Anne Morgan: Photography and Advocacy
Between 1918 and 1922, Anne Morgan, the youngest daughter of J.P. Morgan, worked to chronicle the relief efforts of the Committee for Devastated France (CARD), which she founded with Canadian physician Anne Murray Dike. Presenting 1,000 photographic images, digitized from glass-plate negatives from the collections of the Musée Franco-Américain du château de Blérancourt, Réunion des Musées Nationaux and Archives Photographiques au Fort St. Cyr, Anne Morgan: Photography and Advocacy documents the plight of refugees and the struggles of peasant life, in addition to highlighting the efforts of CARD volunteers to bring health and medical services, farming, libraries, and recreational activities to the war-torn Picardy region of France.
Unwavering Vision #3 and Anne Morgan: Photography and Advocacy are part of an ongoing collaboration between ICP, Documentary Arts, and on-situ.
This installation and New Directions in Interactive Media: Installation and Symposium is supported in part by Documentary Arts, Communities Foundation of Texas, and the Florence Gould Foundation.
To register for the event or for the most up-to-date list of speakers, please go to icp.org/events.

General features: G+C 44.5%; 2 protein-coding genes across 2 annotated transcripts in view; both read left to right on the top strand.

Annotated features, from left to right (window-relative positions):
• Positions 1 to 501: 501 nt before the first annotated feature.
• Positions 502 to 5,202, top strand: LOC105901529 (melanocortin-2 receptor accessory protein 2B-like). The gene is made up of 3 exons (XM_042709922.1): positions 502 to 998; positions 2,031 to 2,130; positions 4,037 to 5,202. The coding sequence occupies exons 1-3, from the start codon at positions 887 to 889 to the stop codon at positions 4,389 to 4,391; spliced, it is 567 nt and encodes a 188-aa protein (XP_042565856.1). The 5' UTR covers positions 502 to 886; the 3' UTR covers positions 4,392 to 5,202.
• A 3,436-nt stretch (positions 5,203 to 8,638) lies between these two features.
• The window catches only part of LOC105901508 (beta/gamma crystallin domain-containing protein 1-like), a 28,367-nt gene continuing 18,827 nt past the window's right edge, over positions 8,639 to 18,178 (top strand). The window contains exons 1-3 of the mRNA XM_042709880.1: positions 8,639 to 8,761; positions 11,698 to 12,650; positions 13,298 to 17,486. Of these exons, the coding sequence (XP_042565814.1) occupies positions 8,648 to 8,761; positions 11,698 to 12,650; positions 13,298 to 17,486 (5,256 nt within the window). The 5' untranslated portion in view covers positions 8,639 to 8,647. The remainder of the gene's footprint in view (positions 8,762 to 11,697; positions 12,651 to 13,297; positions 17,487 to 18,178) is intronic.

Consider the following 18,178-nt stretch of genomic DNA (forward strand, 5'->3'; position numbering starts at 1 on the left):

About the International Center of Photography
The International Center of Photography (ICP) is the world’s leading institution dedicated to photography and visual culture. Cornell Capa founded ICP in 1974 to preserve the legacy of “concerned photography”—the creation of socially- and politically- minded images that have the potential to educate and change the world—and the center’s mission endures today, even as the photographic medium and imagemaking practices have evolved. Through its exhibitions, school, public programs, and community outreach, ICP offers an open forum for dialogue about the role that photographs, videos, and new media play in our society. To date, it has presented more than 700 exhibitions and offered thousands of classes at every level. ICP brings together photographers, artists, students, and scholars to create and interpret the realm of the image. Here, members of this unique community are encouraged to explore photography and visual culture as mediums of empowerment and as catalysts for wide-reaching social change.
About Documentary Arts
Documentary Arts, Inc. is a non-profit organization, founded in 1985 by Alan Govenar, to present new perspectives on historical issues and diverse cultures. Documentary Arts’ collaborations with major institutions—including the National Endowment for the Arts, African American Museum (Dallas), FARO (Brussels), Maison des Cultures du Monde (Paris), and UNESCO (Nairobi)—have highlighted little-known practitioners of cultural forms via photography, films and videos, audio recordings, oral histories, exhibitions, public programs, new technologies, and collections of material culture. The annual Documentary Arts Fellowship, now in its third year, enables students in ICP’s full-time programs (Creative Practices, Documentary Practice and Visual Journalism, New Media Narratives, and the ICP-Bard MFA) to deepen their practice in photography, video, and new media. Visit documentaryarts.org to learn more.
Meryl Cooper, The COOPERation, 917.974.0022, email@example.com